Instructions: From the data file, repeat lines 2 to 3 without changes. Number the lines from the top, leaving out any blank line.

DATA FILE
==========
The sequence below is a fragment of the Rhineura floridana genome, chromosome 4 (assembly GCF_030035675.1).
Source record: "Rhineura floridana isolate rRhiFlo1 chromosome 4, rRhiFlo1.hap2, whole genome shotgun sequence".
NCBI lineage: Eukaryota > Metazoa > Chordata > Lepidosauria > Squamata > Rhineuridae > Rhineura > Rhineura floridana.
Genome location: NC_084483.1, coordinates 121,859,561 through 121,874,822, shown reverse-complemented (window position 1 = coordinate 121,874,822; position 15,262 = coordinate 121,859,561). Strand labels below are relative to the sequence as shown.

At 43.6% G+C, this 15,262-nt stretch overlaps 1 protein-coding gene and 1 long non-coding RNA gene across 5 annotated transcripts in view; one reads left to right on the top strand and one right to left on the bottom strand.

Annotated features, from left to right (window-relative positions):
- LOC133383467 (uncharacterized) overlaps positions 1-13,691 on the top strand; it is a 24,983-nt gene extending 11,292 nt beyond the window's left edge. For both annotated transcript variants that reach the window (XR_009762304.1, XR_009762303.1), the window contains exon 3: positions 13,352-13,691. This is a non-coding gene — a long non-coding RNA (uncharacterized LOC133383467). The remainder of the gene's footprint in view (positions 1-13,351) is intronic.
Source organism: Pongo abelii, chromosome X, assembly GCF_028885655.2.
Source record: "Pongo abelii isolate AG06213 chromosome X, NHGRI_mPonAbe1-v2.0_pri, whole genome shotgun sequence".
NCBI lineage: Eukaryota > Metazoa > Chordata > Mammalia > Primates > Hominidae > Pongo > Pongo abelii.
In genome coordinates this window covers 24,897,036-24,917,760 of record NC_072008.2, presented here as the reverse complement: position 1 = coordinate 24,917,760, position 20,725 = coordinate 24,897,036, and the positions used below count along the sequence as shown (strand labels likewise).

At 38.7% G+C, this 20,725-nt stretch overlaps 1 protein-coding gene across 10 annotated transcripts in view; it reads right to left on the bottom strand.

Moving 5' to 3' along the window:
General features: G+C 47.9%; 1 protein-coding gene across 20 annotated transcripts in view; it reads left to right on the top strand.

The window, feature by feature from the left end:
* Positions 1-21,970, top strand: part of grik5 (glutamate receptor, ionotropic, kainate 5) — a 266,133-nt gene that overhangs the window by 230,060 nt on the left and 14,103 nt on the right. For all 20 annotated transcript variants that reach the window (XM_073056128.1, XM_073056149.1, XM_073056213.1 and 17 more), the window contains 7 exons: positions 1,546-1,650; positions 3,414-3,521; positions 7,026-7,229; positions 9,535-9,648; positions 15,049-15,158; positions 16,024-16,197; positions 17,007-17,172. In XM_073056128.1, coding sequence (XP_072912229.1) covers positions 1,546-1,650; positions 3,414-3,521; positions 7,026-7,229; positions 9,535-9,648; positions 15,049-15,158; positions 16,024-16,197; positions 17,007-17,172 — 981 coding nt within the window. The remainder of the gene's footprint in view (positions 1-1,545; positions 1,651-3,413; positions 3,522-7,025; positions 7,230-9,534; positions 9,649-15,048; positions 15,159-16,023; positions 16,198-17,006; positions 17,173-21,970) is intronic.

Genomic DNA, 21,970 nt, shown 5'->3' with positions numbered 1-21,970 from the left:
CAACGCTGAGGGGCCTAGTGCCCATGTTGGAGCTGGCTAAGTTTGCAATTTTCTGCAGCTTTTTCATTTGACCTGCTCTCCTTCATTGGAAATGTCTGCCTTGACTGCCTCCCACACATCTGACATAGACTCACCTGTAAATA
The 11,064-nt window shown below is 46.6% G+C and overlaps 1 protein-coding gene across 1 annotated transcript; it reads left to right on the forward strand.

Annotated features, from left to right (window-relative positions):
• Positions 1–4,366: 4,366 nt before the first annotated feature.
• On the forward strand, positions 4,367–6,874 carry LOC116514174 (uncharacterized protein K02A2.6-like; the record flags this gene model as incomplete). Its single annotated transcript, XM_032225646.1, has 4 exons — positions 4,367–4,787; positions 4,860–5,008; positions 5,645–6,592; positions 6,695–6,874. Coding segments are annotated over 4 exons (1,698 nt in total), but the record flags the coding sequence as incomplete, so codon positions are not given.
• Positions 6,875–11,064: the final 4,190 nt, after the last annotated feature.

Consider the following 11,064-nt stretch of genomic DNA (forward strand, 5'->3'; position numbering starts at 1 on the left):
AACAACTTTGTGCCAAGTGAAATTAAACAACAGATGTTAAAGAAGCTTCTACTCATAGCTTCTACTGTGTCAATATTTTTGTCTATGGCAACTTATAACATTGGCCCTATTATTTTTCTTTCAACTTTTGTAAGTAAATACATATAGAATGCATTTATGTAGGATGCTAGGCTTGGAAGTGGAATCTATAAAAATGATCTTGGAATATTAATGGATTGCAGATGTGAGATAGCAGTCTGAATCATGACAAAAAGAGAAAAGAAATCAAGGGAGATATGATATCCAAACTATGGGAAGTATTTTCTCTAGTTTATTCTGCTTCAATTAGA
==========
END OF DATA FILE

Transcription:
Source record: "Rhineura floridana isolate rRhiFlo1 chromosome 4, rRhiFlo1.hap2, whole genome shotgun sequence".
NCBI lineage: Eukaryota > Metazoa > Chordata > Lepidosauria > Squamata > Rhineuridae > Rhineura > Rhineura floridana.